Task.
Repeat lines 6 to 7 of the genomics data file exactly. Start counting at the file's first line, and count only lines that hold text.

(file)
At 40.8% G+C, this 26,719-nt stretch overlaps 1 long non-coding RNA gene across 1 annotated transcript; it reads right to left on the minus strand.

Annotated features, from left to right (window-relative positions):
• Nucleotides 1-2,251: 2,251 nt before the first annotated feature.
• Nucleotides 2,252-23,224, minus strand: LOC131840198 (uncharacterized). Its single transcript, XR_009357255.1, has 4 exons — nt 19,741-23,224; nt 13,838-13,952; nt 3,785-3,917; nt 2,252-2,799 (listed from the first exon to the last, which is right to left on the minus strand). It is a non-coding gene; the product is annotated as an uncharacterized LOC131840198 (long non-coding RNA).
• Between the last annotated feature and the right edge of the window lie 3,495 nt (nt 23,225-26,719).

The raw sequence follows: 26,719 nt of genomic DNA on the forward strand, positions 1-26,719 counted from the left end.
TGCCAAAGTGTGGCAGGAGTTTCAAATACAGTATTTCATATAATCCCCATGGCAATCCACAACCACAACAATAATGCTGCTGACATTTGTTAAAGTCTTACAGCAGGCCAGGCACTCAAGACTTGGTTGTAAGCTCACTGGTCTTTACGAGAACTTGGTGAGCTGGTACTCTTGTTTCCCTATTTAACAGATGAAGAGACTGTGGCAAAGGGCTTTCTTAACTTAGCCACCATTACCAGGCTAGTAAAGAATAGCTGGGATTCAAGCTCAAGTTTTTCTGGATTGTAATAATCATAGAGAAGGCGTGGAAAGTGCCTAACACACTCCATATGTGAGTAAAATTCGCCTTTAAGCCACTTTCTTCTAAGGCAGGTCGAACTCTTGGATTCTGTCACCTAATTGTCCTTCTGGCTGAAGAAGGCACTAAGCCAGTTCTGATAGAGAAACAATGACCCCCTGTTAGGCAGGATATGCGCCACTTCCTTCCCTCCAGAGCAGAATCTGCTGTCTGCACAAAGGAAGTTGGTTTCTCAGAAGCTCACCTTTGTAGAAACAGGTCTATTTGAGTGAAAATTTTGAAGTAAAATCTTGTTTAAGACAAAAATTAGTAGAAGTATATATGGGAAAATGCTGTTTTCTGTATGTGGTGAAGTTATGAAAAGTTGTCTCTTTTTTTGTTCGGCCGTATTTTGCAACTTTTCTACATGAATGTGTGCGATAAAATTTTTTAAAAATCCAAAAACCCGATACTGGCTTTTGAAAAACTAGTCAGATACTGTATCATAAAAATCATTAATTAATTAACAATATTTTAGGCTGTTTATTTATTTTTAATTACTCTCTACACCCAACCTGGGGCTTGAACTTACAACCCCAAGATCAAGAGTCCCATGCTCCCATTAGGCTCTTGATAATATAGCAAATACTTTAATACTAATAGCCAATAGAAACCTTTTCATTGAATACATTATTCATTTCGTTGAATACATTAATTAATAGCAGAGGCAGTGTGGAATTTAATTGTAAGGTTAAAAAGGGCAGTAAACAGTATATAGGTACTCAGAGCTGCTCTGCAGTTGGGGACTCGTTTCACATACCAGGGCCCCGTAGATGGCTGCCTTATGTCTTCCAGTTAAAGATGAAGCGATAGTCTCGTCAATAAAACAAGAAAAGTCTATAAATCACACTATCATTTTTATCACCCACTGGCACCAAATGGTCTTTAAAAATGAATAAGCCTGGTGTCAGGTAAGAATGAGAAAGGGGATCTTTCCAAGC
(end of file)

The raw sequence follows: 26,719 nt of genomic DNA on the forward strand, positions 1-26,719 counted from the left end.
TGCCAAAGTGTGGCAGGAGTTTCAAATACAGTATTTCATATAATCCCCATGGCAATCCACAACCACAACAATAATGCTGCTGACATTTGTTAAAGTCTTACAGCAGGCCAGGCACTCAAGACTTGGTTGTAAGCTCACTGGTCTTTACGAGAACTTGGTGAGCTGGTACTCTTGTTTCCCTATTTAACAGATGAAGAGACTGTGGCAAAGGGCTTTCTTAACTTAGCCACCATTACCAGGCTAGTAAAGAATAGCTGGGATTCAAGCTCAAGTTTTTCTGGATTGTAATAATCATAGAGAAGGCGTGGAAAGTGCCTAACACACTCCATATGTGAGTAAAATTCGCCTTTAAGCCACTTTCTTCTAAGGCAGGTCGAACTCTTGGATTCTGTCACCTAATTGTCCTTCTGGCTGAAGAAGGCACTAAGCCAGTTCTGATAGAGAAACAATGACCCCCTGTTAGGCAGGATATGCGCCACTTCCTTCCCTCCAGAGCAGAATCTGCTGTCTGCACAAAGGAAGTTGGTTTCTCAGAAGCTCACCTTTGTAGAAACAGGTCTATTTGAGTGAAAATTTTGAAGTAAAATCTTGTTTAAGACAAAAATTAGTAGAAGTATATATGGGAAAATGCTGTTTTCTGTATGTGGTGAAGTTATGAAAAGTTGTCTCTTTTTTTGTTCGGCCGTATTTTGCAACTTTTCTACATGAATGTGTGCGATAAAATTTTTTAAAAATCCAAAAACCCGATACTGGCTTTTGAAAAACTAGTCAGATACTGTATCATAAAAATCATTAATTAATTAACAATATTTTAGGCTGTTTATTTATTTTTAATTACTCTCTACACCCAACCTGGGGCTTGAACTTACAACCCCAAGATCAAGAGTCCCATGCTCCCATTAGGCTCTTGATAATATAGCAAATACTTTAATACTAATAGCCAATAGAAACCTTTTCATTGAATACATTATTCATTTCGTTGAATACATTAATTAATAGCAGAGGCAGTGTGGAATTTAATTGTAAGGTTAAAAAGGGCAGTAAACAGTATATAGGTACTCAGAGCTGCTCTGCAGTTGGGGACTCGTTTCACATACCAGGGCCCCGTAGATGGCTGCCTTATGTCTTCCAGTTAAAGATGAAGCGATAGTCTCGTCAATAAAACAAGAAAAGTCTATAAATCACACTATCATTTTTATCACCCACTGGCACCAAATGGTCTTTAAAAATGAATAAGCCTGGTGTCAGGTAAGAATGAGAAAGGGGATCTTTCCAAGC